It took Jesus Christ a thousand years to die. During the first millennium, Christians filled their sanctuaries with images of Christ as a living presence in a vibrant world. He appears as a shepherd, a teacher, a healer, an enthroned god; he is an infant, a youth, a bearded elder. But he is never dead. When he appears with the cross, he stands in front of it, serene, resurrected. The world around him is ablaze with beauty. These are images of paradise—paradise in this world, permeated and blessed by the presence of God.

But once Jesus perished, dying was virtually all he seemed able to do.

Saving Paradise offers a new lens on the history of Christianity, from its first centuries to the present day, and asks how its early vision of beauty evolved into one of torture. In tracing the changes in society and theology that marked the medieval emergence of images of Christ crucified, Saving Paradise exposes the imperial strategies embedded in theologies of redemptive violence and sheds new light on Christianity’s holy war. 

The authors demonstrate how imperial European governments used the violence of the crucifixion, the necessity of redemptive death and suffering, as a philosophical backdrop to exploration and dominance over lands and peoples new to Europeans.

[Saving Paradise]  reveals how the New World, established through Christian conquest and colonization, is haunted by the loss of a spiritual understanding of paradise here and now.  Brock and Parker reconstruct the idea that salvation is paradise in this world and in this life, and they offer a bold new theology for saving paradise.  They ground justice and peace for humanity in life for the earth and open a new future for Christianity through a theology of redemptive beauty. (Review)   

The point of their analysis, instructive for us, is that the image we have of God influences our thought and action.  On this Feast of Christ the King, I wonder about the images of God the early Anglicans had who founded and ran the residential schools. Surely they would not have thought of Christ as an Indigenous Chief.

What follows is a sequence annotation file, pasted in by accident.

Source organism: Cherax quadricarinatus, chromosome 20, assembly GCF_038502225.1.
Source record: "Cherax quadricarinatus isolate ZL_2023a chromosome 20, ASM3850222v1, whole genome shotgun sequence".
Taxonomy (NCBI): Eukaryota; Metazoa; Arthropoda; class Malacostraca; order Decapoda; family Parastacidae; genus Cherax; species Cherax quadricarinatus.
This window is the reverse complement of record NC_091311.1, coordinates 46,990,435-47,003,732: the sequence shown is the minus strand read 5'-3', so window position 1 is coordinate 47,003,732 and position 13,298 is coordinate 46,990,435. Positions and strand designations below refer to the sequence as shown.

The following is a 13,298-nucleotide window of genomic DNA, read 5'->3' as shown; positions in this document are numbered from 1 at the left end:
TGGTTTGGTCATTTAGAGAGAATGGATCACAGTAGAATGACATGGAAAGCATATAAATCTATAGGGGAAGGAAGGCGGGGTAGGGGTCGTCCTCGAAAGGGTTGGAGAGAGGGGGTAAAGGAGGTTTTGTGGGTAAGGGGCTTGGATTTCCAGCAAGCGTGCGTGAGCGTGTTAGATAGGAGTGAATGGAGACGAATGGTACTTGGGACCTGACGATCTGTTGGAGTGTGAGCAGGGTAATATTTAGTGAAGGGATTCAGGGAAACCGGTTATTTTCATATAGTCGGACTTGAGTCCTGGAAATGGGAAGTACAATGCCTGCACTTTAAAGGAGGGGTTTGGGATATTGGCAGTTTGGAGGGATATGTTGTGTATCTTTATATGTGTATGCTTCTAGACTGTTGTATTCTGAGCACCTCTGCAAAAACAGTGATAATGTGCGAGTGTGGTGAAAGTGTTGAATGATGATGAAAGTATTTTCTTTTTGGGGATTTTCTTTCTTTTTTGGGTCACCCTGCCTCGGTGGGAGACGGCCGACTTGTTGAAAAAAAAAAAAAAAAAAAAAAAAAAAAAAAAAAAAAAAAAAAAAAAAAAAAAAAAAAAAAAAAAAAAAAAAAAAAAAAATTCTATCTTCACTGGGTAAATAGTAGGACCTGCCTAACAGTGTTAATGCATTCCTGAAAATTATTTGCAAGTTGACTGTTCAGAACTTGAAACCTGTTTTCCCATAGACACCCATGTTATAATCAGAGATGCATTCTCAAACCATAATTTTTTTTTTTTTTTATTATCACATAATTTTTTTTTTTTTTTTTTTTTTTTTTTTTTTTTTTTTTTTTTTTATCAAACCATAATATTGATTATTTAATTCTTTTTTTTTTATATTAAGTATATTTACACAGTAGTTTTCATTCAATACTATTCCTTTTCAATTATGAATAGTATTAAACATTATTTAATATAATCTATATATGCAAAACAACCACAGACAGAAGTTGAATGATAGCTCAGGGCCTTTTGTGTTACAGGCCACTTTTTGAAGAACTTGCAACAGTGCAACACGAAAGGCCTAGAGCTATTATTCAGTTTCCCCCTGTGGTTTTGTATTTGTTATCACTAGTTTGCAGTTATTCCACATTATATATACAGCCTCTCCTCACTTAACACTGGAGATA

In our national church life today, the emerging Indigenous Anglican Church is raising many questions about how to be Anglicans without all the western and British accouterments of The Church of England. Some of our non-Indigenous bishops suggest it is inappropriate to speak of de-colonizing the church since our church is the main tool of colonization. These bishops think only a deconstructing of the church can be done.

In fact our diocese is attempting just that in withdrawing our priest and the Anglican way of doing things from Alert Bay, one of the very few historically Anglican Indigenous communities on the Island. There will then be a pause while the diocese waits to see what the Indigenous people of Alert Bay might want from the diocese. Whether this effort will begin a non-colonial Anglican Church remains to be seen. It also remains to be seen what forms the nationally emerging Indigenous Anglican Church will create in attempting to be an Indigenous community living the life taught by Jesus. 

None of us have a map to follow and no one has answers about what to do next. I am mostly bewildered in these processes because all of my education was in Anglican schools from high school through seminary. Next June 12 I will have been a priest for 50 years. It is even possible for me to decolonize myself when I like vestments from Whipple’s of London and the Allegri Miserere? How British must an Indigenous person be, in order to be a good Anglican Christian?

All I can say today is that Christ is my Chief and maybe my European monarch. If he is yours, what kind of a king is he? What is your image of Christ the King and what does that propel you to do?